Most of the other sources deal with the Treaty of Versailles as seen up front. This book focuses more on the leaders involved as opposed to the countries involved. This book consists of conversations with the leaders from texts that were taken in private. The author refuses throughout the book to reveal how these were acquired, but uses them to expose the true emotions and ideas involved in the creation of this treaty. Many conversations include Woodrow Wilson and David Lloyd George, who did not see eye to eye on the forms and amounts of punishment (which is duly documented). As well, these conversations are a candid testimonial of how these elected officials view how the war affected their people on the whole.

Overall this is quite a useful source in that it gives these candid testimonials on how each of the nations, dejected, triumphant, sad, and elated feel as to how to draw the war to an end. The Struggle With Guilt: Versailles as a Guillotine Adams, Tony G. Eagle Street Press, London UK c. 1976 This paper by a British school teacher attempts to absolve Germany of causing the war by bringing into account other events that, while occurring at the same time, helped biol over emotions in Europe. There are several events which pile on top of already seething attitudes; like the assassination of Franz Ferdinand (arch-duke of the Austro-Hungarian Empire), the many military alliances being formed in Europe, the Austro-Hungarian, French, German, and British expansion throughout Europe, Asia, and Africa.

Most importantly, no one can forget the Balkan Powder Keg. With their claws dug into the Balkans, every power in Europe had their toes stepped on in the Balkan Wars of 1912 and 1913. So, needless to say, Mr. Adams believes that Germany cannot take sole blame for the happenings leading up to and including the first World War. This is a great source due to its extensive detail regarding that events leading up to the beginning of the war, and how it discusses, through a seemingly unbiased straight with the facts way that there should be no way that the Germans should have ever been blamed totally for World War II. These are the main sources that I am drawing my information from and I have so far found them to be very in depth and ,for all intents and purposes, perfect as far as my paper has gone thus far. At his point I find myself favouring the idea that the treaty was in fact very unfair towards Germany.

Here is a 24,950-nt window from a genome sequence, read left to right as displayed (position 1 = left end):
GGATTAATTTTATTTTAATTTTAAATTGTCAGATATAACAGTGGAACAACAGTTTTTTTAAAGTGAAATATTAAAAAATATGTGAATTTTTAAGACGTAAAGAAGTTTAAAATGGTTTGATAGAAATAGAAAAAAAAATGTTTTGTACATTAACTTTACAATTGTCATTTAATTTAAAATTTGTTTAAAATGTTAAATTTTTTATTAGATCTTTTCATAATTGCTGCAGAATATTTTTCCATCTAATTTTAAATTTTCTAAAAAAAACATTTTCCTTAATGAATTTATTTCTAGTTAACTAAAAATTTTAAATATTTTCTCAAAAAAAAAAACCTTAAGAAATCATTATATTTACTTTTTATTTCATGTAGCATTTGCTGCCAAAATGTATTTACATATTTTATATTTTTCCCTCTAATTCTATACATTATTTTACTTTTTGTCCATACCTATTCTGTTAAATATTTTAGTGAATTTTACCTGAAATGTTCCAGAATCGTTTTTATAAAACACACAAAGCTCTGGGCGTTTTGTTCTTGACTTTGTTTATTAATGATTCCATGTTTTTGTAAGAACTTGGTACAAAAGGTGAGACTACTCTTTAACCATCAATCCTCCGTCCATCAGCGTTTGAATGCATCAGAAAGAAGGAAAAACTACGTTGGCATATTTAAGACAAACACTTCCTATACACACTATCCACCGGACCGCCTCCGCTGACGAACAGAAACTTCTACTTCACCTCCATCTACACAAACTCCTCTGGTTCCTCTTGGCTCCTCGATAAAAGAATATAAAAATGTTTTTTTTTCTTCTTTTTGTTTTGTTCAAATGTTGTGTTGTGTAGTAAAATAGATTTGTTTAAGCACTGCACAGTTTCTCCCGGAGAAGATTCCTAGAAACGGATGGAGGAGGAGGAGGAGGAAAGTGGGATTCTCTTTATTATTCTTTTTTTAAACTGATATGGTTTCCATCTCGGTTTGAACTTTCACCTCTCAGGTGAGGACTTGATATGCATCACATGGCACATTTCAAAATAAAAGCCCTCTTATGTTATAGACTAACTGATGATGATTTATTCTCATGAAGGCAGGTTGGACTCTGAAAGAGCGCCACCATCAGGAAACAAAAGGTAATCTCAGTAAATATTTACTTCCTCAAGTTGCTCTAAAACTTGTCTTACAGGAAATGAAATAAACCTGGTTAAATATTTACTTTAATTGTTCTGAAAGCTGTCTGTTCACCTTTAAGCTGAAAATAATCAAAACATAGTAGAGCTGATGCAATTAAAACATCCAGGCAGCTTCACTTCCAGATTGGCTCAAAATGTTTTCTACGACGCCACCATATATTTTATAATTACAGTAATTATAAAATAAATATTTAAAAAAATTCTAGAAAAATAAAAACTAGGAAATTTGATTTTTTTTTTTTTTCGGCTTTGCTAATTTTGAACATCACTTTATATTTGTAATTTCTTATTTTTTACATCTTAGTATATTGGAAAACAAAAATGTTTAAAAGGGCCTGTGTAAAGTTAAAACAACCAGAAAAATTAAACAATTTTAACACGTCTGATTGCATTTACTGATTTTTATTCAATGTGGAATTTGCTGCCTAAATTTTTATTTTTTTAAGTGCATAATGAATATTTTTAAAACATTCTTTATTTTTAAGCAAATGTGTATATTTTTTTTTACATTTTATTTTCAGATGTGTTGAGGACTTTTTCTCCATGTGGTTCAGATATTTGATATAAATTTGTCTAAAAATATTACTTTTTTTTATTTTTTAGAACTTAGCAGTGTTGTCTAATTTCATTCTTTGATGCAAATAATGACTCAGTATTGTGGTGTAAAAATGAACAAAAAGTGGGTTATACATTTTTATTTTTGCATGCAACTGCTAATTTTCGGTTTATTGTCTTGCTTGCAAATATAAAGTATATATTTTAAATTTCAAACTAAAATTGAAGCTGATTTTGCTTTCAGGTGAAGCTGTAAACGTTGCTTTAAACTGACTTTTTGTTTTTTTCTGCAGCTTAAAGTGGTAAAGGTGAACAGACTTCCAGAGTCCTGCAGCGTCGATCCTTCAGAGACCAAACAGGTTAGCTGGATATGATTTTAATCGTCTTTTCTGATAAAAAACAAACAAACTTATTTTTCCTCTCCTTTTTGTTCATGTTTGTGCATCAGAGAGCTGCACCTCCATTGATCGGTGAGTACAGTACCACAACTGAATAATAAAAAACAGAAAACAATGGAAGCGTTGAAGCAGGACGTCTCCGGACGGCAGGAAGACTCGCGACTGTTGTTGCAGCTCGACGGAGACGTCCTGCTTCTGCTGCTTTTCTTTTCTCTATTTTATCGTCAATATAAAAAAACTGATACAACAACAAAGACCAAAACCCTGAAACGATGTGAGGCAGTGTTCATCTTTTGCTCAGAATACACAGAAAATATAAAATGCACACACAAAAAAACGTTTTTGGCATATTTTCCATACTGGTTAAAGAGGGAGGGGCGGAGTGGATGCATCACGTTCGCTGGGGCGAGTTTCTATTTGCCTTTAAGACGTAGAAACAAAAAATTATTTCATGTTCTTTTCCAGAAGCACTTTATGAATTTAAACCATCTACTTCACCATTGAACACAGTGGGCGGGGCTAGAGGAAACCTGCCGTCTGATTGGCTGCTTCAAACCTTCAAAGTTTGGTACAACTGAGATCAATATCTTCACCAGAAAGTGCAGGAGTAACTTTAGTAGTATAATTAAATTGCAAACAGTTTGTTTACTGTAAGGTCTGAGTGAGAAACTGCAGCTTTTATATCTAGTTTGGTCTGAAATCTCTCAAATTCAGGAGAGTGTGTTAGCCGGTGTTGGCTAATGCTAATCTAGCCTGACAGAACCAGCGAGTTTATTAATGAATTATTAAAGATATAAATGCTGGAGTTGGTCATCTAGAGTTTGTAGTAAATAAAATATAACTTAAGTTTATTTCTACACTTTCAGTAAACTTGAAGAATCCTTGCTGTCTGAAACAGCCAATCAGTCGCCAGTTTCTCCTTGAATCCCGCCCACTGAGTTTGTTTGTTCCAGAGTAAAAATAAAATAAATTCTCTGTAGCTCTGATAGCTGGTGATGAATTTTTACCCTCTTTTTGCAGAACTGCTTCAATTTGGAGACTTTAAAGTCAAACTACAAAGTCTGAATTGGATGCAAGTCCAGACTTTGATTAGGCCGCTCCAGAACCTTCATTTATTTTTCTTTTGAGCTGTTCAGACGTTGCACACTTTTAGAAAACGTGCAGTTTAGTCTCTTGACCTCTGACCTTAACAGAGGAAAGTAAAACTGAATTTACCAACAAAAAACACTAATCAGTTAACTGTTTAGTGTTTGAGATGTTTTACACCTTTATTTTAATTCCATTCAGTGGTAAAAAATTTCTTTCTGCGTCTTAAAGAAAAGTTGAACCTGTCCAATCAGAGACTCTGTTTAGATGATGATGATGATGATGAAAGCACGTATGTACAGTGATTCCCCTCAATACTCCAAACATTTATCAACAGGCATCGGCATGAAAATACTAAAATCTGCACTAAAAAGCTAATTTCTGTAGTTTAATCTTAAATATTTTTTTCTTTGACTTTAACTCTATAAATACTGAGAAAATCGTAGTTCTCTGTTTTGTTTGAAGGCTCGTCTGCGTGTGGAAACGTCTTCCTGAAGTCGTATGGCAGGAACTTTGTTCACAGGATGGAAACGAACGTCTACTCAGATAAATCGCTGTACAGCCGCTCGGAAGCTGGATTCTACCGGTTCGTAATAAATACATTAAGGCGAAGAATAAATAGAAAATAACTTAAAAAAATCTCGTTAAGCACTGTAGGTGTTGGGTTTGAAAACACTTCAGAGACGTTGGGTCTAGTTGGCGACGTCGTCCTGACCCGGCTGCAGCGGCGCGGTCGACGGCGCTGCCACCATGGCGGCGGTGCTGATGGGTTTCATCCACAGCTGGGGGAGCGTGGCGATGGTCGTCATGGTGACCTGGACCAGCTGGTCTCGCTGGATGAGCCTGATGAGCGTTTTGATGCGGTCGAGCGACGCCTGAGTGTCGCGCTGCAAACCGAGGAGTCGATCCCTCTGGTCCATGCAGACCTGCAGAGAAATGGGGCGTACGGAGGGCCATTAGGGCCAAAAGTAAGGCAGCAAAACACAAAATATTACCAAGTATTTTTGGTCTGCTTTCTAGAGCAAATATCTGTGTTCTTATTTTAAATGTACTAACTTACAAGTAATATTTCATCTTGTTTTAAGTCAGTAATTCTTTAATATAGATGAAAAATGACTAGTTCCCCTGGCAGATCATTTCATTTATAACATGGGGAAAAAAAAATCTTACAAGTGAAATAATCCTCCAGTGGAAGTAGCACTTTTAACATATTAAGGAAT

Growing up, and having relatives who served in the war passing down stories of the atrocities, I had always harboured great unhappiness towards those whom we believed to be enemies in the war. I had always looked upon Germany in the same way growing up, that many American kids felt about the great evil of Communism in the USSR. This is now my attempt to rectify that unfounded bias, by researching through as many different sources the truth as to who was wronged in the end. When looking at what Germany had to face coming out of the treaty negotiations, and to have to take the entire blame for the start and outcome of the war, it seems ridiculous to think that there was any fairness to the treaty at all. On top of the initial knock that Germany took, there was also the sense of humility involved; not only had Germany been grossly defeated come the last months of the war, but they were kicked while down by these Allied practitioners of justice.

I can understand the Allied point that a lesson needed to be taught, but they failed to realize that all they were doing during ll their squabbling was giving Germany the ammunition to rise up once again as the evil in Europe twenty years later. Aside from my predisposed bias against the Germans, there have been no significant obstacles to my writing of this paper. Sources are somewhat plentiful if not in book form then as published articles, papers, theses, and the like. I feel very confident that my paper will not only reflect the unjustness of the Treaty of Versailles, but will finally open my eyes to the real history involved in this very turbulent time. Bibliography Bibliography of Sources Adams, Tony G.

The Struggle With Guilt: Versailles As a Guillotine Eagle Street Press, London UK c. 1976 Blahut, Joseph The Failure of World War I Peace University of North Carolina Press, Chapel Hill NC, USA c. 1992 Boerneke, Manfred F. The Treaty of Versailles: A Reassessment After 75 Years New York University Press, New York, USA c. 1996 Broening, Michel Frankfurt, Brest-Litovsk, Versailles: A Never Ending Story Unknown Press, Dusseldorf, Germany c. 1992 Mayer, Arno J.

The Politics and Diplomacy of Peacekeeping: Containment and Counter-revolution at Versailles 1918-1919 Harcourt Press, New York, USA c. 1967 WEBSITES VISITED History Reports.